Not Just For Portraits…the Olympus M. Zuiko 45mm f1.8

In December, as I’ve mentioned, I picked up a lens for my Panasonic Micro 4/3 outfit – the Olympus M. Zuiko 45mm, a lens of such beguiling compactness, it could snuggle up next to a golfball. But more to the point, it’s the very satisfying speed (f 1.8) which has been making most of the news.

By designing it both small and fast, they’ve escorted handheld telephoto imaging into a new dimension. Interestingly, the M. Zuiko suggests a miniature version of my much-used 90mm Sonnar (for my Contax G2)–a Zeiss telephoto that was another good performer when used without a tripod.

Much has been written about the lens’ ability to deliver a creamy soft focus when used wide open (aka bokeh). As you might know, this is an old technique which is quite the rage at the moment. And it is true–with this lens, a very shallow depth of field is possible, to an extent not previously achievable with point-and-shoot.  If you’re into bokeh, this lens is your huckleberry.

Needless to say I’m generally not using it for portraits (nor for shallow depth of field). The picture above demonstrates how an effective handheld picture is possible in low light outside. My camera was set at ISO 400, at a moderate f 9 aperture, with a shutter speed of 1/400. Because I was only ten feet from my subject, the depth of field achieved here (with a handheld camera) is quite impressive throughout the image.  Plus, because this lens is so fast, the image was recorded in the very sweet central area of the glass. (Using a zoom I would’ve been shooting much closer to wide open, and would’ve also required a tripod which would’ve made this particular image nearly impossible to take.)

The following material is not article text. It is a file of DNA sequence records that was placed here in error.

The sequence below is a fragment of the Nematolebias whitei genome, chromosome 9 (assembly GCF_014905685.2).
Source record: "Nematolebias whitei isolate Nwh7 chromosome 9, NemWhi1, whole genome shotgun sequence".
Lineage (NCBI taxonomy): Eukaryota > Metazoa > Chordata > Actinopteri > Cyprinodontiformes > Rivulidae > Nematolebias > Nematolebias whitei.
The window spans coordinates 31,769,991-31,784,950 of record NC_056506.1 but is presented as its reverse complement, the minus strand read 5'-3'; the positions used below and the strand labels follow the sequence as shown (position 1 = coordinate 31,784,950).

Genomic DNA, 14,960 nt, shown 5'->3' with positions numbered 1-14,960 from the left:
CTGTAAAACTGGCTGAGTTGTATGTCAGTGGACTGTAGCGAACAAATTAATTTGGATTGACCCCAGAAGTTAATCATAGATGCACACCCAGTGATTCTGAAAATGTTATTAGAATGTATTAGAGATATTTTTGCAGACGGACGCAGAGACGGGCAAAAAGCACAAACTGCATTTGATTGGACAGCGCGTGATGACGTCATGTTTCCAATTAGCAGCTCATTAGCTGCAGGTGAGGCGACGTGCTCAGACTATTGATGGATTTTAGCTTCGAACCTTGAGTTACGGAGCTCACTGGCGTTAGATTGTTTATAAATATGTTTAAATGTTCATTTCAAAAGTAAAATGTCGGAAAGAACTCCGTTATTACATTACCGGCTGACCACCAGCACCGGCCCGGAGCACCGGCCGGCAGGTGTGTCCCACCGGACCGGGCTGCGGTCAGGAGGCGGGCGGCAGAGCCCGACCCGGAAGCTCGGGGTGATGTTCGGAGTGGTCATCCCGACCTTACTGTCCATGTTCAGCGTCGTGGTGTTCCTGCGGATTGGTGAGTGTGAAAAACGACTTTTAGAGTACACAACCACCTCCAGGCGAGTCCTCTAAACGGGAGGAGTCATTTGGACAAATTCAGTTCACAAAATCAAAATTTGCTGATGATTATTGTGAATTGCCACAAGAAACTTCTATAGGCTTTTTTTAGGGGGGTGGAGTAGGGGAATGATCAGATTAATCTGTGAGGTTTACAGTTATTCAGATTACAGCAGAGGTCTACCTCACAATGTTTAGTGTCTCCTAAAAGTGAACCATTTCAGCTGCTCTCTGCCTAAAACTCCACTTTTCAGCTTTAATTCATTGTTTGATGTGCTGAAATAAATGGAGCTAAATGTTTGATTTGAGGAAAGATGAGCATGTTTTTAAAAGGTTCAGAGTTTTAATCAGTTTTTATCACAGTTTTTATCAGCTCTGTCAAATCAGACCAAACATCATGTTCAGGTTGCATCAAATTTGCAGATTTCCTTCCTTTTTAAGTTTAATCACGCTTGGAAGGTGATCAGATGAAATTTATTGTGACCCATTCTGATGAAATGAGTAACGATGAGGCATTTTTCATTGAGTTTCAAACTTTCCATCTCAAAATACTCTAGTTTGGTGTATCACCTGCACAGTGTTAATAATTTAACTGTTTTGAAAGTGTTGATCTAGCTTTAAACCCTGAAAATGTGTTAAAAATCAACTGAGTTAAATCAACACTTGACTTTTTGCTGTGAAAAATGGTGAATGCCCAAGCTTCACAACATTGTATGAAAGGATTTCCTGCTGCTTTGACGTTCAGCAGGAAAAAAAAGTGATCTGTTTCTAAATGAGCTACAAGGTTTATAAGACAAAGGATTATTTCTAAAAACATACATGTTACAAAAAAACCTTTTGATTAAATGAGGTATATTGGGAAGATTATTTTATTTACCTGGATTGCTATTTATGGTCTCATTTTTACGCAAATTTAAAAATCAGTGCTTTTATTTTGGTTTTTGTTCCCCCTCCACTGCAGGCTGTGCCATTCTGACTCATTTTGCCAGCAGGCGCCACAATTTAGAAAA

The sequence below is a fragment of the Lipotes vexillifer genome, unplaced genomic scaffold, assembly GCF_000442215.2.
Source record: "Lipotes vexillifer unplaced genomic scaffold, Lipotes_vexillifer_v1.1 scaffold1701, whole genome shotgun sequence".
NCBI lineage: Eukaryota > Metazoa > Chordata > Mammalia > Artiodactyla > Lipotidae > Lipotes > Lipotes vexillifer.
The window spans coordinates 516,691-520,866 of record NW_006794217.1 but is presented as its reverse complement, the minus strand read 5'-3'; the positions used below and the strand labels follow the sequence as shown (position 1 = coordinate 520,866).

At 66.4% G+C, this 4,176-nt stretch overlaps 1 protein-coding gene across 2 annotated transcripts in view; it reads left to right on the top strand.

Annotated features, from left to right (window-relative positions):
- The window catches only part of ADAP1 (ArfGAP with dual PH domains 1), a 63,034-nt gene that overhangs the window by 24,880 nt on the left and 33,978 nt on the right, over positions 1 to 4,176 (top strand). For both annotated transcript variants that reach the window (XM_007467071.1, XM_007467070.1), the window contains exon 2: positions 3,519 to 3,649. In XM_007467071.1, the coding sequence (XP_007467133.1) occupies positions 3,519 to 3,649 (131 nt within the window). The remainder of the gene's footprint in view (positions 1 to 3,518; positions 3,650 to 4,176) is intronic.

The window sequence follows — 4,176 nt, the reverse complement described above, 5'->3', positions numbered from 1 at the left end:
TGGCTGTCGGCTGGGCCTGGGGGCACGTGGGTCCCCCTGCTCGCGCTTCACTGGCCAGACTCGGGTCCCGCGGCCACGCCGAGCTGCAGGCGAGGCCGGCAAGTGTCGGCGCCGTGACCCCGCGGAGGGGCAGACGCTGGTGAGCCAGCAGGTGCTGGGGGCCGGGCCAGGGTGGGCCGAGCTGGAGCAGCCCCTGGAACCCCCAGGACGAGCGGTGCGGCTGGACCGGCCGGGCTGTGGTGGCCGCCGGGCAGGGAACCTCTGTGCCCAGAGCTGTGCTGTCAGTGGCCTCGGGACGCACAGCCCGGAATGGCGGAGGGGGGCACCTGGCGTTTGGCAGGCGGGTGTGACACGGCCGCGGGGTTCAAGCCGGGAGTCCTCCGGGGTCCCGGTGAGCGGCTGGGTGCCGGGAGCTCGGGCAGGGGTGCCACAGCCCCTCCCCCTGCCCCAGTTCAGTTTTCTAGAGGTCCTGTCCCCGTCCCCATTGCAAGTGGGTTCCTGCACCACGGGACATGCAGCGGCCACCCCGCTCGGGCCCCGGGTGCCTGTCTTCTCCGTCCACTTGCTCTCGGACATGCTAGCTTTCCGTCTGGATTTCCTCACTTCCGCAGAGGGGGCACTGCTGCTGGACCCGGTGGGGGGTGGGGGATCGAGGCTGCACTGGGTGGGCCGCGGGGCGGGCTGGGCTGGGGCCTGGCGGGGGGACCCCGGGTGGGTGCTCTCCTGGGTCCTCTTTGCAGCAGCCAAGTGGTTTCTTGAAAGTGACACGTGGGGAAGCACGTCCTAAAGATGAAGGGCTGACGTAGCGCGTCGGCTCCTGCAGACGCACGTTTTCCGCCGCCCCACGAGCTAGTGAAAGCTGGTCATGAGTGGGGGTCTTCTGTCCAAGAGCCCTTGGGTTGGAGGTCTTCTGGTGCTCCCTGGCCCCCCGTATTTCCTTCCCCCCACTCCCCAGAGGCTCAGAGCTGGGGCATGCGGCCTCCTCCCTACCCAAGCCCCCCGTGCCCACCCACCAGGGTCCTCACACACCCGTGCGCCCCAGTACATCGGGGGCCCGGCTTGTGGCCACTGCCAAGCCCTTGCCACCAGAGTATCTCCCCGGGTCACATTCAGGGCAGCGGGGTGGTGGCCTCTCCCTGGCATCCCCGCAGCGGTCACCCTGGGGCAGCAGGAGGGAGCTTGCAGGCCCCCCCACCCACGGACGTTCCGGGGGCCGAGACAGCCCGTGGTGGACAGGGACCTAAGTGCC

To me, getting handheld images like this is a testimony to the compactness of this lens, and the beauty of the Micro 4/3 system.  The 45 f 1.8 is capable of delivering stunning bokeh wide open, moderate bokeh when used around f 5.6 (something which I often employ when shooting in fog), and superb depth of field at the higher f stops (which, in truth, is even greater than a comparable 35mm lens because the lens construction for Micro 4/3 is so much smaller).  In these terms, the Olympus 45mm f1.8 is extraordinarily versatile and one of the most usable telephotos ever made.

The lilliputian character of this lens relates directly to the Micro 4/3 sensor. It should be interesting to see if the (significantly larger) Sony NEX 7 system will have a comparable fully automatic prime telephoto available in the next year. I doubt it, but even if one comes along, it’s likely to be larger. For landscapes I much prefer a fast telephoto that’s usable without a tripod. I’m not ditching my Panasonics, and I suspect there’s an argument to make for using both formats.

BTW–This is how I’m currently working with my 4/3 primes:

I pack the Panasonic G 3 and the GF 2 into a small Tenba bag. The weight of both cameras (and all three prime lenses) is less than my old Hasselblad 180mm. That’s a lot of lightweight equipment using very little space. I keep the 14mm Panasonic on my G 3 and the 45mm Olympus on my GF 2. Since my GF 2 is silver, the lens is quite bewitching when paired this body.

The odd man out is my equally speedy 20mm f 1.7 which I can quickly install onto either body when needed. Having two bodies affixed with prime lenses makes it very easy to switch horses in the middle of a shoot. Advice: if you already have a GF body and are considering the G 3 (or GX 1)–keep your original camera. With prime lenses in your bag, having more than one body makes a lot of sense.

Here’s some specs on the lens from the Olympus press release: